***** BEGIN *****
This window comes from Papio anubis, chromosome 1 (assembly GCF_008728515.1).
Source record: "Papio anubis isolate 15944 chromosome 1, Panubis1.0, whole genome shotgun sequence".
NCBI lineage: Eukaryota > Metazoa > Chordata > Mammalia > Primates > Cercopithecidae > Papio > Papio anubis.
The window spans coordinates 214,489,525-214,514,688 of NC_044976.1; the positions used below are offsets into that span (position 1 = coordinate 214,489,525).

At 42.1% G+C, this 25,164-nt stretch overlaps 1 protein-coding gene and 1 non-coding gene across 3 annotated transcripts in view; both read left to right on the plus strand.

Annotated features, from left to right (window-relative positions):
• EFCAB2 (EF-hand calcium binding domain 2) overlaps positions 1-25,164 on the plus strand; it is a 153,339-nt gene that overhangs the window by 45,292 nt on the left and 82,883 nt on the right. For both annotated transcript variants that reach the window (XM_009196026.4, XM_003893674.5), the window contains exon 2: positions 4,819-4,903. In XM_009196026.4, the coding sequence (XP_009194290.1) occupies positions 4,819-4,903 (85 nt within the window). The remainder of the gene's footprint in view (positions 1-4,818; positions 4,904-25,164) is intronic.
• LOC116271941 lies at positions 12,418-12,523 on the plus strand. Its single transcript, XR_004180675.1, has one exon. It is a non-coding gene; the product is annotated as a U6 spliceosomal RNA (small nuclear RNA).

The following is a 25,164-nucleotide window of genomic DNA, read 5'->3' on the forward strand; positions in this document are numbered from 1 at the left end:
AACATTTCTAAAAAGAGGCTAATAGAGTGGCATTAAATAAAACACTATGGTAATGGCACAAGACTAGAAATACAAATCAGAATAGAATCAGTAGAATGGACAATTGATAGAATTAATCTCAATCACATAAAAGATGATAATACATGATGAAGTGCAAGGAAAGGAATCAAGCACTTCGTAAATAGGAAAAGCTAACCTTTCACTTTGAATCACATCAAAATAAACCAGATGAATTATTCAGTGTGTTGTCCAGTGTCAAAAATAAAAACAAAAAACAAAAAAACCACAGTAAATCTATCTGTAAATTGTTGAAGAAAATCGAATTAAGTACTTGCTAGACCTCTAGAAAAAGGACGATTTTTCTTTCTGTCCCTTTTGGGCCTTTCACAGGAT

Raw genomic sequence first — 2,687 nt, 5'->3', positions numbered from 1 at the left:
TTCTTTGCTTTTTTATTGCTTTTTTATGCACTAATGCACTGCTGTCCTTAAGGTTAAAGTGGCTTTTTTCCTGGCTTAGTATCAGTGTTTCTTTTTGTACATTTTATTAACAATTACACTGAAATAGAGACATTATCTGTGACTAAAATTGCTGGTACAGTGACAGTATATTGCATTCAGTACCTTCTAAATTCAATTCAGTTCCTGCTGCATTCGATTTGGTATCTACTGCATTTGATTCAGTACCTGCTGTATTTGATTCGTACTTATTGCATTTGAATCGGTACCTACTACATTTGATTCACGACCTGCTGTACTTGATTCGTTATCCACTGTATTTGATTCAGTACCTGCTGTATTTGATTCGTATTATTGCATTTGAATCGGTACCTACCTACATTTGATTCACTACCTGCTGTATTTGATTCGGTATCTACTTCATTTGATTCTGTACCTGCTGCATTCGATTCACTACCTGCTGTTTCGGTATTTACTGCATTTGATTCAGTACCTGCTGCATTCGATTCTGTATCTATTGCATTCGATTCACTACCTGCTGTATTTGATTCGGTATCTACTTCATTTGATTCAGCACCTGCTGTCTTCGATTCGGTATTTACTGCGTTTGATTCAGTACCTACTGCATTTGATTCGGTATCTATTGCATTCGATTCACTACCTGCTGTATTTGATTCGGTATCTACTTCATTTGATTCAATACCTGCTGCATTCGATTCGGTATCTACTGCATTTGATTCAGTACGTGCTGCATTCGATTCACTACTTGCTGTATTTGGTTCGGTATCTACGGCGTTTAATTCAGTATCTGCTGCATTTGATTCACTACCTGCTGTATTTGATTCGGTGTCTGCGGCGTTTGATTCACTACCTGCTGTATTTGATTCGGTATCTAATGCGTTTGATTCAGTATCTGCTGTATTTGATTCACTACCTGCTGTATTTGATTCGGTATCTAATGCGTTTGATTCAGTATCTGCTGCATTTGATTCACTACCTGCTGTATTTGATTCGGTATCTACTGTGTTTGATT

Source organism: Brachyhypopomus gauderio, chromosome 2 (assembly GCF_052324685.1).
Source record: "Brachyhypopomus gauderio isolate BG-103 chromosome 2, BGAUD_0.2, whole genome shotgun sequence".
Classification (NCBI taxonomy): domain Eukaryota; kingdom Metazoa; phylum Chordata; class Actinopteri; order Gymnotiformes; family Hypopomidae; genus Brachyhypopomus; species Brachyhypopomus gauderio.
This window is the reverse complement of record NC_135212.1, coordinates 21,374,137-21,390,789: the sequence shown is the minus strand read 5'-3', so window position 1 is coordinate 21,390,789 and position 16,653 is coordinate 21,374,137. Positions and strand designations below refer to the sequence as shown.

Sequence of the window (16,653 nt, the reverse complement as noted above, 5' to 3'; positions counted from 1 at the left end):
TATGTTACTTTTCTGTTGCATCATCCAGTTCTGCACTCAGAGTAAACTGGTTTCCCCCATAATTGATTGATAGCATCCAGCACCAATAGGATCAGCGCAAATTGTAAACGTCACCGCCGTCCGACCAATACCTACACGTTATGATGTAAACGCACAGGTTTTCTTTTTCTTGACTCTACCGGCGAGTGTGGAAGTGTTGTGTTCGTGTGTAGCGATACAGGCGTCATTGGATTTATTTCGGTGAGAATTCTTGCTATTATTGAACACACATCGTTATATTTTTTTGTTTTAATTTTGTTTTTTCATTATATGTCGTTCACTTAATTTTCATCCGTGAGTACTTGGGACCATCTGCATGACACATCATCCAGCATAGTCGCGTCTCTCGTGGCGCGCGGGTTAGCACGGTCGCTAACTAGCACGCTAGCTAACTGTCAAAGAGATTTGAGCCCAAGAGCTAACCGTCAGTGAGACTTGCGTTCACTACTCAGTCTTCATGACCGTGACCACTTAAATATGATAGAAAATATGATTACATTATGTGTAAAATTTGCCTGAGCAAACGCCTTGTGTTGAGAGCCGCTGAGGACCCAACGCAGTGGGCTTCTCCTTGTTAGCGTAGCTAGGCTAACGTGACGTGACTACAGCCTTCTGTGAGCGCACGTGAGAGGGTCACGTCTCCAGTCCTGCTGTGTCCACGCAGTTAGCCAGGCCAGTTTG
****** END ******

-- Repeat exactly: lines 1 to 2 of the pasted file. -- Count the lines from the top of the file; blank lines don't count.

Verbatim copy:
This window comes from Papio anubis, chromosome 1 (assembly GCF_008728515.1).
Source record: "Papio anubis isolate 15944 chromosome 1, Panubis1.0, whole genome shotgun sequence".